Singapore Just Hung Its First Death Row Inmate in 2 Years, With More Set to Follow

The execution comes a day after a Singapore court upheld the death sentence of another inmate said to have “borderline intellectual functioning.”

Singapore hanged its first prisoner in over two years today, as the city-state looks set to resume executions after a hiatus during the pandemic. The execution came the day after the country’s Supreme Court rejected the appeal of another death row inmate, Nagaenthran Dharmalingam, whose case has sparked controversy because of his “borderline intellectual functioning.” 

Abdul Kahar bin Othman, a 68-year-old Malaysian man convicted of trafficking a total of 66.77g of diamorphine in 2013, was hanged at dawn this morning. As Kahar arrived at the gallows, a group of anti-death penalty activists held a candlelight vigil outside the prison compound in solidarity. 

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Kirsten Han, a member of the Transformative Justice Collective, a local activist group that campaigns for the abolishment of the death penalty in Singapore, was at the vigil.

“It’s always really sad and horrible when you know that an execution is going to take place. A few friends and I didn’t want to process all this alone so we decided to get together and quietly light candles, so we could accompany and support one another at this time.” she told VICE World News. 

Kahar’s execution is the latest in what activists call Singapore’s alarming “persistence” in carrying out death sentences, and what many fear is a sign of the resumption of executions after a more than two-year hiatus. 

His hanging came one day after the rejection of a last-ditch effort to overturn the death penalty of Nagaenthran, another Malaysian convicted of drug trafficking in Singapore, whose sentence was upheld despite his defense team arguing that he has an intellectual disability due to his low IQ. 

Last year, Nagaenthran’s case became the center of a high-profile movement to abolish capital punishment in Singapore, galvanizing local activists and international rights groups, as well as drawing the support of British billionaire and anti-death penalty campaigner Richard Branson

In October, Nagaenthran’s family found out about his scheduled execution through a matter-of-fact letter explaining COVID travel restrictions in Singapore should they wish to visit him before his hanging. The treatment of the family, along with Nagaenthran‘s assessment as having borderline intellectual functioning, stoked widespread public anger at his death sentence. 

Nagaenthran’s execution, initially scheduled for November last year, was adjourned after he tested positive for COVID-19. On Tuesday, the court rejected his appeal, saying that he had been “accorded his right to due process of law with full consideration of his degree of mental responsibility.”

For now, it’s unclear when Nagaenthran’s execution will take place, though activists say that it could come as soon as seven days. Families of inmates are usually informed about a week before the scheduled execution, leaving them with little time to make travel arrangements while dealing with the imminent death of their loved ones.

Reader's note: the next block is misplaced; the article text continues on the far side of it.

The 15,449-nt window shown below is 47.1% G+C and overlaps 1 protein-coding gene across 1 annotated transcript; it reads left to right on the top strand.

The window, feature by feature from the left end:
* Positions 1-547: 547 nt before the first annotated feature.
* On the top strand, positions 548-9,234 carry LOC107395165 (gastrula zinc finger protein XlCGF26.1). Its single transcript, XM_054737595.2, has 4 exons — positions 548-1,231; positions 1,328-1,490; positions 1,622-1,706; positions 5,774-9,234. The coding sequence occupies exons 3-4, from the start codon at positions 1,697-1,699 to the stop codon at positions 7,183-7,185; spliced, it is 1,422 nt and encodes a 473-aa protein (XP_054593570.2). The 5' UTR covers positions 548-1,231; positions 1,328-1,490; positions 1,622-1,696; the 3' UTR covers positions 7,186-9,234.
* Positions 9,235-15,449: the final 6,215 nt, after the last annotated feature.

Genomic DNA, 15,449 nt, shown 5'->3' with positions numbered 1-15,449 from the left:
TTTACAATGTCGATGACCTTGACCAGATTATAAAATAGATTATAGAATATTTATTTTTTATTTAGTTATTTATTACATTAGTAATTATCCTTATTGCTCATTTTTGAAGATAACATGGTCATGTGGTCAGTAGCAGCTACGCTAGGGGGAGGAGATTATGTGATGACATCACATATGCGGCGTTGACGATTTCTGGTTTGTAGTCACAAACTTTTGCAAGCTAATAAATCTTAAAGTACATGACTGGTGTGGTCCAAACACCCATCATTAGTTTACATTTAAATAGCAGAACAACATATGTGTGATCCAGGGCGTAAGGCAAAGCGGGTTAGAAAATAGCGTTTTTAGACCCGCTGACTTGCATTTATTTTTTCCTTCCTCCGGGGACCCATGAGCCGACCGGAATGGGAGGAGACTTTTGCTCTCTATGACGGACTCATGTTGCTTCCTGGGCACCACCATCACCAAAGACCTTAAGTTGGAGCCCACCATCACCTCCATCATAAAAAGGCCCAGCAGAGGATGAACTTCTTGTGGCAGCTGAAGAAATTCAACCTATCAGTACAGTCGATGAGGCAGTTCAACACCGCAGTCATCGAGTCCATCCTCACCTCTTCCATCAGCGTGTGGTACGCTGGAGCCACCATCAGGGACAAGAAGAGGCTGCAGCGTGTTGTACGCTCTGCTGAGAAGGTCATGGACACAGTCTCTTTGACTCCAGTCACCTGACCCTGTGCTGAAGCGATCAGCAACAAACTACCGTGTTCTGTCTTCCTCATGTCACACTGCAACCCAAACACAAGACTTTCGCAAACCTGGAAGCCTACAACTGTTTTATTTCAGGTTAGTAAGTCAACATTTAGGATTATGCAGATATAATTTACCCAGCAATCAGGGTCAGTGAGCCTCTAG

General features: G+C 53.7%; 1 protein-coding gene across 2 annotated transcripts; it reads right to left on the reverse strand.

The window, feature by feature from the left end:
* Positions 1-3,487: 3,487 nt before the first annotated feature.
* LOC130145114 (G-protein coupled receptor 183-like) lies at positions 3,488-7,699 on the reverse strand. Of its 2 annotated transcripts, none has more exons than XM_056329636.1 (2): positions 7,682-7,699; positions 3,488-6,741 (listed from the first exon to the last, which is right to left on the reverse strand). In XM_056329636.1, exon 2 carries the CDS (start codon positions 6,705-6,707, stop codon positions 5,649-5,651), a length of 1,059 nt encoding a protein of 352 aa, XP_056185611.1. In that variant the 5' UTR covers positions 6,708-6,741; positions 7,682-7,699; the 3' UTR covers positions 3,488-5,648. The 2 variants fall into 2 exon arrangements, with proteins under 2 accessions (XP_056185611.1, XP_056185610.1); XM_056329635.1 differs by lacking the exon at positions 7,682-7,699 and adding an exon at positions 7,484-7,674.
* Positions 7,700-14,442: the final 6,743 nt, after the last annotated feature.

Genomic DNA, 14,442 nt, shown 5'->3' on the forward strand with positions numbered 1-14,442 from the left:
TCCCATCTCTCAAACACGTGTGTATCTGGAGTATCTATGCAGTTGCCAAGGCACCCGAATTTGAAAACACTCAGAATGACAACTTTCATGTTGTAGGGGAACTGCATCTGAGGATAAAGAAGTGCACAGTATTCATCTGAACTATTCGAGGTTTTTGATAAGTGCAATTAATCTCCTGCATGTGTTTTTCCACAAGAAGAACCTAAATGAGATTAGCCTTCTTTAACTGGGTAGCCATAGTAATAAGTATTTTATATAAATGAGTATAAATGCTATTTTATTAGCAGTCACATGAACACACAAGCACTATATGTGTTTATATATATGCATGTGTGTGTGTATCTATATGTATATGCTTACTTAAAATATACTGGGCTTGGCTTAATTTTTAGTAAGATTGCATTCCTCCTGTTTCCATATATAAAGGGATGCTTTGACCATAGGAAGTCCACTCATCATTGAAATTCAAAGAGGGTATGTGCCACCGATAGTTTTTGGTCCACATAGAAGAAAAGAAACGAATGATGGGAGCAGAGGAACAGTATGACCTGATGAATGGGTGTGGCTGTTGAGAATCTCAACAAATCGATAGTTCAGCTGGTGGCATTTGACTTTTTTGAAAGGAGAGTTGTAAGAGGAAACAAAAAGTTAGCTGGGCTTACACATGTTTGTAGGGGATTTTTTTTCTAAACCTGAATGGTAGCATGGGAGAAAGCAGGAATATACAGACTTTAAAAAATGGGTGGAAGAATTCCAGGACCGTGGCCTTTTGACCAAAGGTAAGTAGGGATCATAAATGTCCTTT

“It is so difficult to accept that your loved one is being deliberately put to death, to be able to count down the hours to the time that your loved one is going to be killed. How does one even begin to deal with this sort of pain?”

Calling Kahar’s execution today “a stain upon our collective conscience,” Han pointed to the ripple effect that his execution has on other death row inmates and their families.

“It is a demonstration of the state’s determination to keep executing people, and a reminder to them that their loved ones might be next,” she said.

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“It is so difficult to accept that your loved one is being deliberately put to death, to be able to count down the hours to the time that your loved one is going to be killed. How does one even begin to deal with this sort of pain?”

In a virtual conversation with Transformative Justice Collective prior to Kahar’s execution on Tuesday, his brother Mutalib reminisced about their childhood and spoke out against the injustice he felt about the situation. Having grown up in poverty, Kahar struggled with drug addiction as a teenager and as a result spent much of his life in prison, said Mutalib.

Saying his brother was “sick,” Mutalib urged for a more rehabilitative approach in dealing with those like Kahar. “Yeah, you can punish him. It’s OK to punish people,” he said. “But not kill.”

“Abdul Kahar isn’t the first prisoner I’ve encountered who had a very difficult childhood marked by poverty and deprivation,” Han said. “He is also not the first to be struggling with substance use disorder.”

The last known execution in Singapore took place in November 2019, when Abd Helmi Ab Halim, another drug trafficker, was executed for carrying 16.56 grams of heroin from Malaysia to Singapore.

“Following more than two years of no executions in 2020 and 2021, it is appalling that the Singapore government is planning to resume this cruel practice imminently,” an Amnesty International spokesperson said in February, shortly before the scheduled execution of convicted drug traffickers Roslan Bin Bakar and Pausi Bin Jefridin.

The two were granted a last-minute reprieve by Singapore President Halimah Yacob, staying their executions for an indefinite period. The men’s lawyer also argued both had an intellectual disabilities. 

Follow Koh Ewe on Twitter and Instagram.

Tagged:

Singapore, Capital Punishment, worldnews

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